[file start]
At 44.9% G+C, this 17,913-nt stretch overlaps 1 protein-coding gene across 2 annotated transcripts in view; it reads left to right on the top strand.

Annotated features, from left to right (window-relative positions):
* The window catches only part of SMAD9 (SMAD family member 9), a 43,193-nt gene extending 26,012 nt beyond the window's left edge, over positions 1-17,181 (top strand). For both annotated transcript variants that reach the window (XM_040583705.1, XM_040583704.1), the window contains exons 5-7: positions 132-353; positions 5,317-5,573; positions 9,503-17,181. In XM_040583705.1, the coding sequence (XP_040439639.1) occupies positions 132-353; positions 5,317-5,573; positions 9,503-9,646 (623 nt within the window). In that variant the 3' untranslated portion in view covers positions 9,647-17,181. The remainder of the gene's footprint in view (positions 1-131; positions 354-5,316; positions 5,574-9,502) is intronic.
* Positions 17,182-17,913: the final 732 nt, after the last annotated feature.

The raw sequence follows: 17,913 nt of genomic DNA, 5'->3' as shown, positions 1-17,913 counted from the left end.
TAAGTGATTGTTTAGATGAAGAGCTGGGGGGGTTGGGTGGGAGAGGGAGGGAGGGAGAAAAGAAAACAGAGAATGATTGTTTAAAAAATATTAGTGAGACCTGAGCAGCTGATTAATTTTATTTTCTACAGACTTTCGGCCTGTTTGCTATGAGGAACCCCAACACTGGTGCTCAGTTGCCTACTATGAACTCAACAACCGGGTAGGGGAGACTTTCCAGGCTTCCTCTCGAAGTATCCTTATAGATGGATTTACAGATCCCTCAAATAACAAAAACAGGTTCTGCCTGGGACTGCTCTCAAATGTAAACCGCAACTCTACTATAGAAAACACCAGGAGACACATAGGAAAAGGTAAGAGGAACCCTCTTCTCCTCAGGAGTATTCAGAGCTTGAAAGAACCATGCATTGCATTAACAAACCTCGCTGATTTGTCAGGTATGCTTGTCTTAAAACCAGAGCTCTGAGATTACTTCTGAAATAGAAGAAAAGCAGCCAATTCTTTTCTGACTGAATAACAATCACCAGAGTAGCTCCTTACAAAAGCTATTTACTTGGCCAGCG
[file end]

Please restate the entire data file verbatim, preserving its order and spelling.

At 44.9% G+C, this 17,913-nt stretch overlaps 1 protein-coding gene across 2 annotated transcripts in view; it reads left to right on the top strand.

Annotated features, from left to right (window-relative positions):
* The window catches only part of SMAD9 (SMAD family member 9), a 43,193-nt gene extending 26,012 nt beyond the window's left edge, over positions 1-17,181 (top strand). For both annotated transcript variants that reach the window (XM_040583705.1, XM_040583704.1), the window contains exons 5-7: positions 132-353; positions 5,317-5,573; positions 9,503-17,181. In XM_040583705.1, the coding sequence (XP_040439639.1) occupies positions 132-353; positions 5,317-5,573; positions 9,503-9,646 (623 nt within the window). In that variant the 3' untranslated portion in view covers positions 9,647-17,181. The remainder of the gene's footprint in view (positions 1-131; positions 354-5,316; positions 5,574-9,502) is intronic.
* Positions 17,182-17,913: the final 732 nt, after the last annotated feature.

The raw sequence follows: 17,913 nt of genomic DNA, 5'->3' as shown, positions 1-17,913 counted from the left end.
TAAGTGATTGTTTAGATGAAGAGCTGGGGGGGTTGGGTGGGAGAGGGAGGGAGGGAGAAAAGAAAACAGAGAATGATTGTTTAAAAAATATTAGTGAGACCTGAGCAGCTGATTAATTTTATTTTCTACAGACTTTCGGCCTGTTTGCTATGAGGAACCCCAACACTGGTGCTCAGTTGCCTACTATGAACTCAACAACCGGGTAGGGGAGACTTTCCAGGCTTCCTCTCGAAGTATCCTTATAGATGGATTTACAGATCCCTCAAATAACAAAAACAGGTTCTGCCTGGGACTGCTCTCAAATGTAAACCGCAACTCTACTATAGAAAACACCAGGAGACACATAGGAAAAGGTAAGAGGAACCCTCTTCTCCTCAGGAGTATTCAGAGCTTGAAAGAACCATGCATTGCATTAACAAACCTCGCTGATTTGTCAGGTATGCTTGTCTTAAAACCAGAGCTCTGAGATTACTTCTGAAATAGAAGAAAAGCAGCCAATTCTTTTCTGACTGAATAACAATCACCAGAGTAGCTCCTTACAAAAGCTATTTACTTGGCCAGCG